What I love about this story is that it arrives at universal truths through simple storytelling. The show is remarkably subtle. Annie Baker trusts her audience to get to know these characters and travel with them through the story. She gives us time to meet them, time to get to know them, and time to share what they are going through.


    There’s no big dramatic action that happens in this play. It’s about ordinary people in a small town, going through relatively ordinary things. But, through the work of a creative drama class, the characters’ inner workings are revealed: slowly, comically, intimately, and beautifully. It’s a perfect piece for the NVA stage.


    Come and take the time to get to know Marty, James, Theresa, Schultz, and Lauren. We firmly believe that you’ll be glad you did.


    - Kristianne

  • Creating Meaning, Pt. 2

  • Sophia Richards, CMT

    Sophia Richards, making her New Village Arts debut in CIRCLE MIRROR TRANSFORMATION. Image by Daren Scott.

    The quality of Circle Mirror that first attracted me was how different it was from everything I’ve read, seen, and performed. It was atmospheric -a meditation, as the playwright described it. I’ve always been taught that plays are “heightened reality,” and I generally agree with that. But if we apply that concept too rigidly, we fail to recognize the grit of pure “reality.” Circle Mirror does away with traditional plotline and contrived dialogue and still ends up in a totally different place than where it began. There’s something extremely intimate about this approach that tells the everyman that his/her real life is represented in art and is capable of radical change. I realized later that my attraction to Circle Mirror also stemmed from recognition of a similar transformation that had occurred in my own life.

    I started “serious-actor-training” when I was thirteen, basically by accident, when my best friend who I thought I was in love with asked me to accompany him to a scary adult class that evening so he wouldn’t be alone. Obviously I went. And that turned out to be my first exposure to New Village Arts; Lisa Berger (now co-owner of Meisner/Chekhov Integrated Training Studio) was teaching a Meisner class there, and I ended up staying for over three years. Long story short, her class prompted my networking, and I ended up training and performing at NVA, MiraCosta College, Patio Playhouse, and my high school. I remember severe anxiety every time I had to speak in front of my Meisner class. I remember not being able to focus on anyone but myself/my performance/my reception and preceding everything I said with an apology. After being given the opportunity to work with people who eclipsed me in skill tenfold, and having been forced to stand by my work in that environment no matter where I was in my journey, I have transformed.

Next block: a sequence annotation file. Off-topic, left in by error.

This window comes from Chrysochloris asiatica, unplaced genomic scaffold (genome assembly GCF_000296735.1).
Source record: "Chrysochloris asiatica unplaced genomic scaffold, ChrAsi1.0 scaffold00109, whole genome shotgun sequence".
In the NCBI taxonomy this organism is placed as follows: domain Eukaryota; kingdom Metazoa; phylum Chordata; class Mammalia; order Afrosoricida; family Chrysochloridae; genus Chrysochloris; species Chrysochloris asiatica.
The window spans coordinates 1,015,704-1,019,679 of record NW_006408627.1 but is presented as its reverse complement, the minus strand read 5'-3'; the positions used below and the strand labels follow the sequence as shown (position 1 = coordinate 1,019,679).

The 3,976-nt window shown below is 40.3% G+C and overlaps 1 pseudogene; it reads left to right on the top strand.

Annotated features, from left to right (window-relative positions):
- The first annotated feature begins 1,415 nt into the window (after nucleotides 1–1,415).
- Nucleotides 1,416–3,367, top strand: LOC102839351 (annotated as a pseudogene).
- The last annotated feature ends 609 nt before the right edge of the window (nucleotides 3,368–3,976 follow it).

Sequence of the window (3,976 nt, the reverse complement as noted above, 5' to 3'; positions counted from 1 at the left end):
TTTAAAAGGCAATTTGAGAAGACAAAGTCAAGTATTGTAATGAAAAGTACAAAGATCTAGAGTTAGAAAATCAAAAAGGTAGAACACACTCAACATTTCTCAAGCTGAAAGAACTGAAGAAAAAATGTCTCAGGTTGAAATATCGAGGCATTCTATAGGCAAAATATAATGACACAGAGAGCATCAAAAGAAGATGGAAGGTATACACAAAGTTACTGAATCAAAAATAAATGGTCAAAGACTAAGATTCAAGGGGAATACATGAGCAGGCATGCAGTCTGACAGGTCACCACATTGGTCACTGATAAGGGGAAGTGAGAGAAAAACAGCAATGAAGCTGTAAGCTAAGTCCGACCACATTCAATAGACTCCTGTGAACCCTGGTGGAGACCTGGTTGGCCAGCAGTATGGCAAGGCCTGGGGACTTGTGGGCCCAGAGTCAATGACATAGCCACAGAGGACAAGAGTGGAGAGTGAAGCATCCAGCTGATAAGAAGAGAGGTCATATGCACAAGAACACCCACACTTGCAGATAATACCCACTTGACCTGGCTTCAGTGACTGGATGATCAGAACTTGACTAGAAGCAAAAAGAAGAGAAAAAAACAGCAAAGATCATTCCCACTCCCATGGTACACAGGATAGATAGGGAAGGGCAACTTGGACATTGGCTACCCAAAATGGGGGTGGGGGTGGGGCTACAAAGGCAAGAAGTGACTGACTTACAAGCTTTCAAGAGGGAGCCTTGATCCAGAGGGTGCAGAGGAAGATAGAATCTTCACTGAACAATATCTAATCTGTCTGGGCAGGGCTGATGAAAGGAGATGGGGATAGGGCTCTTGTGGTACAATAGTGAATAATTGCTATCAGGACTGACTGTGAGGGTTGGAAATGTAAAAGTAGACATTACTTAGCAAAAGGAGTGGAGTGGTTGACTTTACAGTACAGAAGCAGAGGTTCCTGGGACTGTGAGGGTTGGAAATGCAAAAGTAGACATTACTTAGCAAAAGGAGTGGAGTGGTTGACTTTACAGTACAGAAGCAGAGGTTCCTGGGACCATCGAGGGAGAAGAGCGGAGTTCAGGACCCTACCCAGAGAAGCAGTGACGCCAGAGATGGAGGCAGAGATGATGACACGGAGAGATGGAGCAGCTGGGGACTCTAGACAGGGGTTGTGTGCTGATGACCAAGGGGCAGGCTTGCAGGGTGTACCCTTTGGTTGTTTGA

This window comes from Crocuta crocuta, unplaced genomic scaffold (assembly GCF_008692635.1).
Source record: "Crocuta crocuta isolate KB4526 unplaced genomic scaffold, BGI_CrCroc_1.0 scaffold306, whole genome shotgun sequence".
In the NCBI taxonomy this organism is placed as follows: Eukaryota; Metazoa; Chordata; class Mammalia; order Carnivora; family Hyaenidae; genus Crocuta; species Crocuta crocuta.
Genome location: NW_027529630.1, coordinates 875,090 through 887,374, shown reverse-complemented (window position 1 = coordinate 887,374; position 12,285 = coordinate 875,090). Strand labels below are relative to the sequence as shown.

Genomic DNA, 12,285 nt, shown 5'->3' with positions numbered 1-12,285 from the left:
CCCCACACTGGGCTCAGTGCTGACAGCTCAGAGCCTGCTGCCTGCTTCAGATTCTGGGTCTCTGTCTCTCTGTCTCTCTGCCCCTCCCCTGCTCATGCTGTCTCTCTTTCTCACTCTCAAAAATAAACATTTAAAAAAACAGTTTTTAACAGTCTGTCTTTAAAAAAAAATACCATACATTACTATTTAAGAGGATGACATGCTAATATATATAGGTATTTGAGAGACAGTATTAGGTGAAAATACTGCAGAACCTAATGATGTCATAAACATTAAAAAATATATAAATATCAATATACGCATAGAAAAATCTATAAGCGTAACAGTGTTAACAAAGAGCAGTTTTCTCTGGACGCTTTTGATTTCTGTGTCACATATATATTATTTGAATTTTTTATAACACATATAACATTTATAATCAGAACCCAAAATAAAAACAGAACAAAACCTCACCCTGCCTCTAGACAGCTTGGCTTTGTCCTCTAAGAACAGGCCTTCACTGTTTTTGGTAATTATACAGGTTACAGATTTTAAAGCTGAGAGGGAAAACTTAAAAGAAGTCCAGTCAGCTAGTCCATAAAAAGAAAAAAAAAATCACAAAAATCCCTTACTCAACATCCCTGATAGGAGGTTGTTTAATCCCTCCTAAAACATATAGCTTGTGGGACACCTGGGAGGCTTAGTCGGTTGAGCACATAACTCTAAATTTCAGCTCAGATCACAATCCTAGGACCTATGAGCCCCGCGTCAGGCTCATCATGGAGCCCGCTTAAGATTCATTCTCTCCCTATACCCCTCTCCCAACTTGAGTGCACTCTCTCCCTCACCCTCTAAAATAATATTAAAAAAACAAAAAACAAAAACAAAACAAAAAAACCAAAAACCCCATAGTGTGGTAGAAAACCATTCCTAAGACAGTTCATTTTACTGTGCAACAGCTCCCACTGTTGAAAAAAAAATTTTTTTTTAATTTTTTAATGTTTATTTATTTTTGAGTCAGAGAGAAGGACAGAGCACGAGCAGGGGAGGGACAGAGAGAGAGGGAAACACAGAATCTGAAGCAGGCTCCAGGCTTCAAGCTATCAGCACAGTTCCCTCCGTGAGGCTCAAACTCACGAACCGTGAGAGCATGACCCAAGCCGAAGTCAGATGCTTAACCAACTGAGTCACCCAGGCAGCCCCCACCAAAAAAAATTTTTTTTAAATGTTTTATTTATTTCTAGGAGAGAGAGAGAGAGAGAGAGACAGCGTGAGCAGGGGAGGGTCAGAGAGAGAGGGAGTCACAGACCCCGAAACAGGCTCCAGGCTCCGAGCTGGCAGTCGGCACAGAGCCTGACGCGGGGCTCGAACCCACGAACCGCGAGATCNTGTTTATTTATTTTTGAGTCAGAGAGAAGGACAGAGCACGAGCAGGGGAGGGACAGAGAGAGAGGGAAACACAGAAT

But I’m not done yet! I feel like that’s such a superficial way to illustrate success stories. I didn’t stop growing when I was cast in this show just like Lauren doesn’t stop growing after her six weeks in Marty’s class. I was shocked when I heard that I would be playing Lauren. The actors in this cast have more years of experience than I have of my life, and I’m trying to learn as much as I can from working with them. As for “creating meaning,” probably every good actor I know has told me that they’re frequently troubled by the idea that they don’t really know what they’re doing. So describing the technique is a difficult thing to do, especially because I’m such a baby actor. Robert DeNiro said, “Sometimes I get moments I know are right on the head, almost an epiphany, knowing you’re exactly there; you’re in the moment, in character. Most of the other times it’s just a struggle to get through it and hope that it’s right.” My experience thus far has been pretty similar. Some of the most important things I’ve learned so far include:

    - Trust your instincts; they are good.

    - You can’t ruin everything. It’s a play. It’s bigger than you.

    - You don’ t have to “solve” the play, you only have to interpret it.

    - First-year Meisner work, though it has positively shaped my life, has also caused me to lean towards self-indulgent, playing-at-emotion-acting that I need to keep in check.

    - Focusing on the other person is the groundwork for everything.

    - I am still learning.